A Montgomery County child-care provider was ordered held on $250,000 bond yesterday on charges that she caused the death of a 2 1/2-year-old boy in her care by leaving him strapped in her van on a hot June day while she did her second job as a housecleaner.

Brenda Ann Epley, 33, was charged with second-degree murder, confining an unattended child and fatal child abuse in the death of Stacy Stinger, of the unit block of Linda Court in Gaithersburg. The charges carry a maximum penalty of 30 years in prison.

Prosecutors said Epley, who ran a licensed day-care center from her home, left the toddler strapped in his safety seat in the back of her dark green Dodge Caravan van for at least an hour with only the front windows cracked open.

The temperature during that time reached 93 degrees, and the van was parked in direct sunlight, police wrote in charging documents. When emergency room doctors declared the child dead, police wrote, his body temperature was 108 degrees.

At the time of Stacy's death, Epley had already been scheduled for a state administrative hearing this month on her day-care license. Several parents had complained to county child welfare officials last fall that she had left their children unattended and did not give them enough liquids on summer days, prosecutors said.

At yesterday's bond hearing, prosecutors asked Montgomery District Court Judge Eric M. Johnson to keep Epley's bond at the $250,000 that a court commissioner had set upon her arrest Monday night or to hold her without bond.

Epley appeared on a television monitor in a closed-circuit hookup from the Montgomery County jail, sniffling and wiping her eyes with a tissue. Assistant Public Defender Amy Brennan asked the judge to reject a no-bond status, arguing that Epley has family ties in Montgomery and no criminal record beyond a minor 1993 theft charge.

Johnson kept her bond at $250,000 but told Epley that if she posted bail, she could not have contact with children younger than 12 and could not baby-sit.

"I haven't been anyway," Epley said tearfully.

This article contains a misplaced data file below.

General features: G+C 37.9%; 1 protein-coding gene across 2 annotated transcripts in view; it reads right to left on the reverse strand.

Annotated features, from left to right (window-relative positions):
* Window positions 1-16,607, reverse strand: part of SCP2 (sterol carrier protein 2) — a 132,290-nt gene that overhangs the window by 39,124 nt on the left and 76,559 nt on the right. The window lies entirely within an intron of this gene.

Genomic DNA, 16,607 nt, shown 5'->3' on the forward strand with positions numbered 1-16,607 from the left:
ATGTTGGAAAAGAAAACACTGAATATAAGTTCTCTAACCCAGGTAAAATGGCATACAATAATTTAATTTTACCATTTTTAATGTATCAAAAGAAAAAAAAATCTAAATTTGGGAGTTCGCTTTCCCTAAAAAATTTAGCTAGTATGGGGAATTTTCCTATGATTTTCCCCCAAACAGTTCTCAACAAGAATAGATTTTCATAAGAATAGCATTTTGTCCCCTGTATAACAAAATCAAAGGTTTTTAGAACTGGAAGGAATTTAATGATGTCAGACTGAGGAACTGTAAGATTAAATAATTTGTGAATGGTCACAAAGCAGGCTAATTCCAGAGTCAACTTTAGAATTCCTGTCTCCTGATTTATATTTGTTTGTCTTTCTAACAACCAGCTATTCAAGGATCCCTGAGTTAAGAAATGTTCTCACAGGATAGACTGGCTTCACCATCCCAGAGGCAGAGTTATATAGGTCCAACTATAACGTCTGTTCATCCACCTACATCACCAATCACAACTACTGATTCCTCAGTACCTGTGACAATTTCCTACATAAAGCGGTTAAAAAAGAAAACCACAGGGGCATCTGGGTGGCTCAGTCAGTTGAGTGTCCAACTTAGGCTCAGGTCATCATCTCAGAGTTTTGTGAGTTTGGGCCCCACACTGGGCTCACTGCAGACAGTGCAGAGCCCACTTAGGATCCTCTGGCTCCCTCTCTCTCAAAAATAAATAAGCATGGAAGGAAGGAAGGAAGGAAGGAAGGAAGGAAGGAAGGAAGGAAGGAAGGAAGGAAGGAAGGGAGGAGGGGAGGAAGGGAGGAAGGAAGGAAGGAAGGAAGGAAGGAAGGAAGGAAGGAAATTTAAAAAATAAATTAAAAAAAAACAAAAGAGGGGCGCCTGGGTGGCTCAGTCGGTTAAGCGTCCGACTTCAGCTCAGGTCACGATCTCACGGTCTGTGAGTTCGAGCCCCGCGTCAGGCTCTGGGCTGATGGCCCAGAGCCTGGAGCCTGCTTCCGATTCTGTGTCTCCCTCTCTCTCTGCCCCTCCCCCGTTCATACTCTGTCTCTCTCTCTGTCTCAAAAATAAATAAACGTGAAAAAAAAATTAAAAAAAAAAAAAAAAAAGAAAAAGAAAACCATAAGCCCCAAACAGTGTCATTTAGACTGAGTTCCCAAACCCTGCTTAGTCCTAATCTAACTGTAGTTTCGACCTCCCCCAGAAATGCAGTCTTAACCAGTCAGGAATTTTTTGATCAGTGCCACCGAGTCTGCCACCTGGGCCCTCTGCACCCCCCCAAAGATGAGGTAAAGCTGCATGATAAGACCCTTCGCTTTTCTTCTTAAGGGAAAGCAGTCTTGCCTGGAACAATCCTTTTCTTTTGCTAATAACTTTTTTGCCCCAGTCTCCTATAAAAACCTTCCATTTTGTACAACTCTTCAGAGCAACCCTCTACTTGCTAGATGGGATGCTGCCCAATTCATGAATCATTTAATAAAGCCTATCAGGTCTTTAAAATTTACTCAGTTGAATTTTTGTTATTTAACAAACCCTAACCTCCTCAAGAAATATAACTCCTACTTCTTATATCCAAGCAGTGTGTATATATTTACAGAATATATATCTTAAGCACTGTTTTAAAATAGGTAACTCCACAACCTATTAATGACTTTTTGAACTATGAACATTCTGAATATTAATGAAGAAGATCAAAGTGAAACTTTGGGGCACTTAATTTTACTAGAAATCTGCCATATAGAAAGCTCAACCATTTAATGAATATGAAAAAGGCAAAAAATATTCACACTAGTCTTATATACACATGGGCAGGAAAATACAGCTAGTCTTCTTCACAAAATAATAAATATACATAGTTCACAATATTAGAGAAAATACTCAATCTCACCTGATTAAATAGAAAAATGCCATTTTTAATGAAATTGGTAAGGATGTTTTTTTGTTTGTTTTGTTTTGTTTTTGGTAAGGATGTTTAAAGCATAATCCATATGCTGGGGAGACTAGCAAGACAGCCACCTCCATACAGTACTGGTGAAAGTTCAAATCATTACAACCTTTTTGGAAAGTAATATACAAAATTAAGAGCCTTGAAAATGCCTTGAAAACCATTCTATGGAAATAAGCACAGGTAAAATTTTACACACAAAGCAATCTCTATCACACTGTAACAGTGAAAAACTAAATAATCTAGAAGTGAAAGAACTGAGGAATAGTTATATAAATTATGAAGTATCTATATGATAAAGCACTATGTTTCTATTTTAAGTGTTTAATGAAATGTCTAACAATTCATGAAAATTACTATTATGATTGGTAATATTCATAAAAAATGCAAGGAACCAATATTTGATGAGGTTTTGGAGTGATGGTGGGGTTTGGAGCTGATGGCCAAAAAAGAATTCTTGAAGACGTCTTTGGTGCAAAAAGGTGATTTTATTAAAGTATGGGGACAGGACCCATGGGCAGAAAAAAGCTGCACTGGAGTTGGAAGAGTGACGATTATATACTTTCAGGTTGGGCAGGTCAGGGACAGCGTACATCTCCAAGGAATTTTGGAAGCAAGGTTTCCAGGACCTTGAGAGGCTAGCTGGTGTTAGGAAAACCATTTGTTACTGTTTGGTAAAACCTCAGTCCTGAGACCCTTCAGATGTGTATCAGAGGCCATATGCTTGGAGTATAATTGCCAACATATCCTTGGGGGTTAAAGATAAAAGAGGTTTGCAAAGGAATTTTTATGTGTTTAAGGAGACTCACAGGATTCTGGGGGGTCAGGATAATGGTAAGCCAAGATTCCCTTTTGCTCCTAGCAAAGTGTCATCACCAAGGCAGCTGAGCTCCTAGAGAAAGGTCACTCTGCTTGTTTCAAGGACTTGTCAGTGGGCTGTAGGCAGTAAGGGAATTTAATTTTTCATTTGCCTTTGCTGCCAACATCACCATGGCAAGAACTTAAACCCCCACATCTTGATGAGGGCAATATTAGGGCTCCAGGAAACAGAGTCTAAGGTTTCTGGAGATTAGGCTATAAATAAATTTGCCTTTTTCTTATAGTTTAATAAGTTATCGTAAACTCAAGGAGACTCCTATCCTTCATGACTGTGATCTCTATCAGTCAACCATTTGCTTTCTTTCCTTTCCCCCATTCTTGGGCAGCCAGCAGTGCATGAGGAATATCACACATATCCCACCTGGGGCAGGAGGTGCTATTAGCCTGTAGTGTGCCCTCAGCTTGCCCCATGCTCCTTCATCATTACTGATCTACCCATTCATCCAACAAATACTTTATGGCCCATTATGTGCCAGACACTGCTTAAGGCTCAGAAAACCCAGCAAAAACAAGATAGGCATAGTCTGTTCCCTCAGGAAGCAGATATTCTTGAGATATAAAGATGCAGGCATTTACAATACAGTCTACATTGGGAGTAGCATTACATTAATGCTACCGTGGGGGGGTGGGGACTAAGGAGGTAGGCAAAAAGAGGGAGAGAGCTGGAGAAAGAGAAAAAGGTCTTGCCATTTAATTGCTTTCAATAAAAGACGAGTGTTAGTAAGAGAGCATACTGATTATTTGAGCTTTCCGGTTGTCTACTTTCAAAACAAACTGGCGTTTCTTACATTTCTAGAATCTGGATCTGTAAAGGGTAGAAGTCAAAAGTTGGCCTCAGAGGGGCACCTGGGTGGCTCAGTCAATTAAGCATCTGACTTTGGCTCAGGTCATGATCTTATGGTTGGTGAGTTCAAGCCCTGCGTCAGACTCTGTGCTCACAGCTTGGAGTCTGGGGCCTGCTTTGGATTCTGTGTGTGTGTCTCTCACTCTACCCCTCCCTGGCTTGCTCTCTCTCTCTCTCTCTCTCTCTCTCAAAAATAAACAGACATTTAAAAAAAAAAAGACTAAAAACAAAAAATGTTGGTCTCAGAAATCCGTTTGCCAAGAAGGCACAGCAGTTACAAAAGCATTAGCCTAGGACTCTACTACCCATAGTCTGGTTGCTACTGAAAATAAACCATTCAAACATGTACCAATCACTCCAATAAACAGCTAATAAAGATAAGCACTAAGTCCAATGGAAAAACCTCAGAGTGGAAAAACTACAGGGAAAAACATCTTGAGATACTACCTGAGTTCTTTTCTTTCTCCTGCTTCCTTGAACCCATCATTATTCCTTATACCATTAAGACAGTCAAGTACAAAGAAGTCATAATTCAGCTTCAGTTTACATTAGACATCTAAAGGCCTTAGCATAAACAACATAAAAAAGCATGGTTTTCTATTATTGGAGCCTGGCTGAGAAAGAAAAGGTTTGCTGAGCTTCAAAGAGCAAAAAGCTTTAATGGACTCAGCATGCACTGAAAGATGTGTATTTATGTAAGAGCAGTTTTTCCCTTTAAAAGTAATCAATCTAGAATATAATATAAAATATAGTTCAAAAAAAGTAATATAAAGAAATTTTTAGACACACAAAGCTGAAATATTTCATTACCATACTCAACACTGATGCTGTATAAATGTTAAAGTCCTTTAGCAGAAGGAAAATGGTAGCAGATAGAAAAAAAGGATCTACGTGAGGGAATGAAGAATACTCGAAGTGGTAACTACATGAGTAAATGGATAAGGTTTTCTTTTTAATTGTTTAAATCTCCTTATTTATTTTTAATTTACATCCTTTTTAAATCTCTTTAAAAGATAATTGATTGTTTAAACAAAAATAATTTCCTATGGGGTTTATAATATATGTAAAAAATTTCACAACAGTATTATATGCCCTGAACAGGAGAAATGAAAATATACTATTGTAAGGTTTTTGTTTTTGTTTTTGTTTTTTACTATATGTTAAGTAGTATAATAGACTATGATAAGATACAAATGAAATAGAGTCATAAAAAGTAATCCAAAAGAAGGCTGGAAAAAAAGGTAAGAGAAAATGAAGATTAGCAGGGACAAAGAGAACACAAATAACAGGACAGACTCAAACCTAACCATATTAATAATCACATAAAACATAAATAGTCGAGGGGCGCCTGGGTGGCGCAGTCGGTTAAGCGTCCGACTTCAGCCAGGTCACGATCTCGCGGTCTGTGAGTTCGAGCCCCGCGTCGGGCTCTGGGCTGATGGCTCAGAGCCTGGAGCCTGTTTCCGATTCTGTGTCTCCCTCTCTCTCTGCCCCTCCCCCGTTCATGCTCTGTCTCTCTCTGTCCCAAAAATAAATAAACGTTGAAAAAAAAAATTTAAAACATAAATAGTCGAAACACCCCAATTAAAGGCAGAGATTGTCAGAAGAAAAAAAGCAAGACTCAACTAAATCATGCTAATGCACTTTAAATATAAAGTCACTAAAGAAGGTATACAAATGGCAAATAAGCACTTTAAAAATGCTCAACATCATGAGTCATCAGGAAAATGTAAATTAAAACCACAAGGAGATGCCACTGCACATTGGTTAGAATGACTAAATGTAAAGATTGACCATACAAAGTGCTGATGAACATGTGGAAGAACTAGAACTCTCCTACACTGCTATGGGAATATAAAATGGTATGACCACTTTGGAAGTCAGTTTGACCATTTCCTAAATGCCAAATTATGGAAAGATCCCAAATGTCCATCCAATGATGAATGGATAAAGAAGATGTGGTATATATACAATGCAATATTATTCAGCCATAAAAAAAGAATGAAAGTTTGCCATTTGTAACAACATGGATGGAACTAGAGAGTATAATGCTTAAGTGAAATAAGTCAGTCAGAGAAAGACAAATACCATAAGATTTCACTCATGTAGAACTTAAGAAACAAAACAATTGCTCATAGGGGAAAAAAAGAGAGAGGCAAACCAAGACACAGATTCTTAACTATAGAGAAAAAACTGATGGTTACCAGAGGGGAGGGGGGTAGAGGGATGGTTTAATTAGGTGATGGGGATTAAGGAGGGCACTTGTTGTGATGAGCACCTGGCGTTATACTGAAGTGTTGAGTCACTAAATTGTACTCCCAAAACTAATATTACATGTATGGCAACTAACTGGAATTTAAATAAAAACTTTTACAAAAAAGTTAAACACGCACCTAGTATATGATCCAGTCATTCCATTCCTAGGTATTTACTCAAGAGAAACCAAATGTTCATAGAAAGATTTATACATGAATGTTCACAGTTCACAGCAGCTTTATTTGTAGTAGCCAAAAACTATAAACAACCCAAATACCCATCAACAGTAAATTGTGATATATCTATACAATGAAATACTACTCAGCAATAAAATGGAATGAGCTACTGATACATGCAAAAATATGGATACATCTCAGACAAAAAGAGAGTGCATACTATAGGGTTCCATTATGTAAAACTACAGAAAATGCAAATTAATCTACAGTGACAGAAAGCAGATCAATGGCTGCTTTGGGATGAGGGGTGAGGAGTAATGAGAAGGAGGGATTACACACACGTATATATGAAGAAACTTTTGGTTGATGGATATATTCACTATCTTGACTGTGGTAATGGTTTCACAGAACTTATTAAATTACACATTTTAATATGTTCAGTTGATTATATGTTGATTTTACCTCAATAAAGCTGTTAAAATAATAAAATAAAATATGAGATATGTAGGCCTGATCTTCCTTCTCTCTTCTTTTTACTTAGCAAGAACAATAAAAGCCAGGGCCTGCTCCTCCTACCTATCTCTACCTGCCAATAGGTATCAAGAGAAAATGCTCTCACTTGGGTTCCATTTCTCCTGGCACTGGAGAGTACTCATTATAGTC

The boy's parents did not attend the hearing.

Epley initially told police that she kept the child with her inside the house on June 7 while she cleaned and found him unresponsive only after a 20-minute drive to her home, police wrote in charging documents. She later said she left the child in the car for about an hour and drove home while she thought he was sleeping, police wrote. She did not open the rear vent windows or use the van's air conditioner, prosecutors said.

It wasn't until she arrived at her Maplewood Court apartment in Gaithersburg, Epley told police, that she discovered he was not breathing. Paramedics found that the boy's heart had stopped and that his skin was hot and dry, according to court documents.

Prosecutors said they will argue that Epley showed extreme recklessness in the toddler's care.

"This child was left, by this woman's own admission, for at least an hour in a dark green van with no ventilation," Deputy State's Attorney Katherine Winfree said after Epley's bond hearing.

Once the body temperature gets above 106 degrees, doctors say, the body's sweating system--its only way of cooling itself--shuts down, and the person becomes disoriented and then goes into a stupor before passing out. The body also goes into seizures. And heat stroke comes after intense muscle pain from a buildup of lactic acid and a burning sensation on the skin, said Craig Futterman, a pediatric intensive care specialist at Inova Fairfax Hospital for Children.